The big ice extent in the East Siberian sea and the Arctic basin extending down toward the Beaufort, Chukchi, and East Siberian seas will almost certainly be decimated as we approach the September minimum. So if we correct out for most of the lower latitude melting that is almost certain, then we can calculate an estimate of the minimum extent (less the Arctic Basin) and this is about 5.2 million sq km.

At this point, I can apply your technique of using melt from this point forward, but only to the Arctic Basin ice extent. Arctic Basin ice extent is roughly the same as last year, and we only need a fall of about 1.0 million sq km from the current extent in the Arctic Basin. Generally, this is the kind of extent loss we have seen in the Arctic Basin in recent years. So the minimum ice extent is almost certain to fall below 4.6 million sq km, and has about a 50/50 chance of getting below 2007.

Why? Because a lot of the “stubborn ice pack” near Novaya Zemlya is already gone this year.

If the wind and weather set up an Arctic dipole in August, then we could blow out below the 2007 minimum by September 1st.

One problem with your estimate is that by basing the estimate on June, it ignores the last 3 weeks of data. Visually (based on the JAXA plots), it seems that there is a period from April-June that is not very meaningful in where the ice extent will end up. This starts to change in the June – July time frame. I just did a quick comparison of the ice extent from June versus September compared to the most recent 30 days (June 20-July 19) versus September and found that the correlation coefficient moves from 0.34 up to 0.63. Your story might change if you based your model on the most recent 30 days.

Tamino, to follow up on the commenter who suggested volume data, you could use the daily (modeled) volume data available for download from the UW PIOMAS team here http://psc.apl.washington.edu/wordpress/research/projects/arctic-sea-ice-volume-anomaly/data/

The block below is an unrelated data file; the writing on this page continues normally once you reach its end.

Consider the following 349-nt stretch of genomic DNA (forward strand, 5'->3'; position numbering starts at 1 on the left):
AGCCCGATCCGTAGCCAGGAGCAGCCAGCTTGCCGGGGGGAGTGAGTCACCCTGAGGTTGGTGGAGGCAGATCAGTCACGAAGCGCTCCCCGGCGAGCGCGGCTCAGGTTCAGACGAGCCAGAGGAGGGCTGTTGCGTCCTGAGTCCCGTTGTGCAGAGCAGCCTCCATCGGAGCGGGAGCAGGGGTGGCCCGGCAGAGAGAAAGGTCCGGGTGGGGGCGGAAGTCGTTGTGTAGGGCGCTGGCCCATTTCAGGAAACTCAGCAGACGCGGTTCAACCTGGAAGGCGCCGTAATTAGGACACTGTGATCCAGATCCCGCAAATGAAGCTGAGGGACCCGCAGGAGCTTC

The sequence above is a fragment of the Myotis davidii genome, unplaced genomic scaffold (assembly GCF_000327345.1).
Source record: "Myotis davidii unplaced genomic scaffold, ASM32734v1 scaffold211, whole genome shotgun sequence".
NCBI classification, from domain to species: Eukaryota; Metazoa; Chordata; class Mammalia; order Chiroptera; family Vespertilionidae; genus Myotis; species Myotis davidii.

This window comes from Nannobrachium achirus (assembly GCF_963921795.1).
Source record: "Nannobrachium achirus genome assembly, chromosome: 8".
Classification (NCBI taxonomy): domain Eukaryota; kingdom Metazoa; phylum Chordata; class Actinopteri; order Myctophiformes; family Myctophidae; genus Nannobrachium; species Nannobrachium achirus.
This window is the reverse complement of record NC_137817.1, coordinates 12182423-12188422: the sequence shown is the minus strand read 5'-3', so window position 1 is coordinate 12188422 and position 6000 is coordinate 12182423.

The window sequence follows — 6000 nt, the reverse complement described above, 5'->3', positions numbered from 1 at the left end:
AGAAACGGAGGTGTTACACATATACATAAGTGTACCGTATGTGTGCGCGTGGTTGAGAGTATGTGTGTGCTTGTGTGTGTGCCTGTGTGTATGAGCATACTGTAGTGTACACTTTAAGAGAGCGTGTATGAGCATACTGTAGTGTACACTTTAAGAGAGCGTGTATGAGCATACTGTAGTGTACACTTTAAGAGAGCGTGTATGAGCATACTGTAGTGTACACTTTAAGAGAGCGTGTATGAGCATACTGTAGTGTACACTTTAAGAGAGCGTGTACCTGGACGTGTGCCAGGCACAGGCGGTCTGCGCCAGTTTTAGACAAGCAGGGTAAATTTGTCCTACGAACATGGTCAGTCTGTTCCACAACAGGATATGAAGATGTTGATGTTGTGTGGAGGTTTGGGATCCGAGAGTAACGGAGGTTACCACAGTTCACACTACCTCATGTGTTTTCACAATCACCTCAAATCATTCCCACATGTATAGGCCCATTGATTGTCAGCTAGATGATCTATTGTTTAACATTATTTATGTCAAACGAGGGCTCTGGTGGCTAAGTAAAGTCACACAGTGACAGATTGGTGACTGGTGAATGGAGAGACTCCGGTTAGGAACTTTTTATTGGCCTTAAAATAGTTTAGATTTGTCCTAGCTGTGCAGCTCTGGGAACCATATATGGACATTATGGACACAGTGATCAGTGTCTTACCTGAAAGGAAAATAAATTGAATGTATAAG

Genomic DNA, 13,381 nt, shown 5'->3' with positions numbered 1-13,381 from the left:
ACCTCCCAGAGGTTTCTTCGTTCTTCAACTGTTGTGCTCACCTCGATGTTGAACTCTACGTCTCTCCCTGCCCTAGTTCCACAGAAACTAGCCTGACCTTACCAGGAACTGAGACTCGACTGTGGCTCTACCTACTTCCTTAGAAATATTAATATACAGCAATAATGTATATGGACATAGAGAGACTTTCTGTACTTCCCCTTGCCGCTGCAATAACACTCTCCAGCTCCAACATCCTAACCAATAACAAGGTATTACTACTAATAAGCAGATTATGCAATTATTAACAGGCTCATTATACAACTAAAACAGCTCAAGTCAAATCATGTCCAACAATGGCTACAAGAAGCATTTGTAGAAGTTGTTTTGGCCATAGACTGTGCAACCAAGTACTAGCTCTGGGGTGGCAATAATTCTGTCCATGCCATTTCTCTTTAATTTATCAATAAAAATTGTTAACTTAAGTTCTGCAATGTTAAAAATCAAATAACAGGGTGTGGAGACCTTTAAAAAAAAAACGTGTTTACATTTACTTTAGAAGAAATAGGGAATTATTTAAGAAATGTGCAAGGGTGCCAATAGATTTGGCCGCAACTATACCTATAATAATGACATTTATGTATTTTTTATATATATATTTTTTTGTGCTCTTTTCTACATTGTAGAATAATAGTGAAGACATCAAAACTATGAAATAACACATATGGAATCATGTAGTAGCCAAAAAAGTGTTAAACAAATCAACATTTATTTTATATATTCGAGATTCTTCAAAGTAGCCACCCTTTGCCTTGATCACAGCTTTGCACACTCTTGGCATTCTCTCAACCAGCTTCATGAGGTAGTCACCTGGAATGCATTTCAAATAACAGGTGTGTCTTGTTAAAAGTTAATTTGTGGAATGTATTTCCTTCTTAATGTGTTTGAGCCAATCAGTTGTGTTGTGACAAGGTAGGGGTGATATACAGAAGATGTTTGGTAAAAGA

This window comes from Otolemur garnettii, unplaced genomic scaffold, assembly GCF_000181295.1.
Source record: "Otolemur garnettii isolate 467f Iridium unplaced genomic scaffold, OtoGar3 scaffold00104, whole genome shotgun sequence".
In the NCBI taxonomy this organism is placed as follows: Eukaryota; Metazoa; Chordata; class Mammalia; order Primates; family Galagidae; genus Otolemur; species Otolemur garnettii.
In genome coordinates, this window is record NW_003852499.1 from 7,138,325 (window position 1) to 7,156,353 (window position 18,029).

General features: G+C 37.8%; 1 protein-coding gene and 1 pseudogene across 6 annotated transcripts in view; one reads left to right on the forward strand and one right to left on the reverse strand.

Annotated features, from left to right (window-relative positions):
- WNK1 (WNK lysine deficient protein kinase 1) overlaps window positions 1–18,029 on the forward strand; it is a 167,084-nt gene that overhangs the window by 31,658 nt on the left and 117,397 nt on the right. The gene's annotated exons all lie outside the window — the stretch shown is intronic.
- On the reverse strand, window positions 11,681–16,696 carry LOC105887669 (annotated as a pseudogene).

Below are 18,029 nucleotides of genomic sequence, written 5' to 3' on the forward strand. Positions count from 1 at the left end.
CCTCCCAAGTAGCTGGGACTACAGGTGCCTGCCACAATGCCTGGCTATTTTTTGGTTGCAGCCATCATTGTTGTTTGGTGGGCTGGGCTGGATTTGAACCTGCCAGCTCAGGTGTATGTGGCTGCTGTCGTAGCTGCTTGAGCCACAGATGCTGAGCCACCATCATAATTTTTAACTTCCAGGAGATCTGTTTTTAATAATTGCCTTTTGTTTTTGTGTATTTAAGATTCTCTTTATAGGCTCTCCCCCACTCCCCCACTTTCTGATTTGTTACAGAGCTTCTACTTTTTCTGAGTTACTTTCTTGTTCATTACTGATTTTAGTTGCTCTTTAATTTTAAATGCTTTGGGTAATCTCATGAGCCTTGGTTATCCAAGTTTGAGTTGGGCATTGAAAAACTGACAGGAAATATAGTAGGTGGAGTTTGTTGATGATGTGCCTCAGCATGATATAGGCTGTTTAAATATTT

You could then choose to work with some consistent average, say the average volume of days 181-200 from each year, and put that in to your basic quadratic-in-time function as the third element. Some playing around on my part finds a significant correlation between the PIOMAS July volume and Sept avg (or min) extent.

Please correct to her to here

Tamino,

Question for you. How do you get the confidence intervals for your predicted value? I mean you have to propagate the polynomial coefficient covariance matrix to a future time don’t you? If so, how was that accomplished?

[

Response:You don’t propagate the covariance matrix into the future; the polynomial coefficients remain constant — that’s what the model is — and so does the covariance matrix. Instead you can define what I like to call the “uncertainty function,” a function of time which depends on the uncertainty in the polynomial coefficients. For a quadratic fit, it turns out to be a quartic function of time. And that’s just the uncertainty due to probable errors in the fit coefficients.Then you add in the uncertainty due to plain old noise because the observed value jitters around the model values even if the model is, statistically, exactly correct. In fact in this case, the jitter due to noise overwhelms the uncertainty due to probable errors in the fit coefficients.]“On August 21, 2007, the Northwest Passage became open to ships without the need of an icebreaker.”

read at climate progress that opening was not far away”

anyone taking bets on this year’s date,

Tamino without butting in i wish that all your great analysis and graphs could be placed into one peer reviewed paper each year, bloody sceptics, “taminos just a blog where is you peer reviewed science”

How well does your model work if you do without the trend terms, both linear and quadratic, and simply try to predict from the observational terms (June extent and area)? How about if you add more observational terms (winter maximum extent? previous summer minimum extent? lagged ENSO?)

I’ve read about Inuit kayaks, sometimes containing dead Inuit, reaching Great Britain by following along currents.

Unlikely to have happened in the MWP – the Inuit had to knock off the Norse in Greenland first, and that took a little while

Like the end of MWP.

Hi Tamino.

A paper on sea level rise was given prominence today in a certain newspaper. You know, the one that’s reached a score of 64 on Deltoid.

The paper concluded that there was a decelerating trend in sea level rise over the period 1940 to 2000.

Here’s the paper.

http://www.jcronline.org/doi/pdf/10.2112/JCOASTRES-D-10-00141.1

Maybe you could find the time to comment on the paper’s methodolody – 20 year moving averages of 4 long-running tide gauges, fitted with an order 2 polynomial.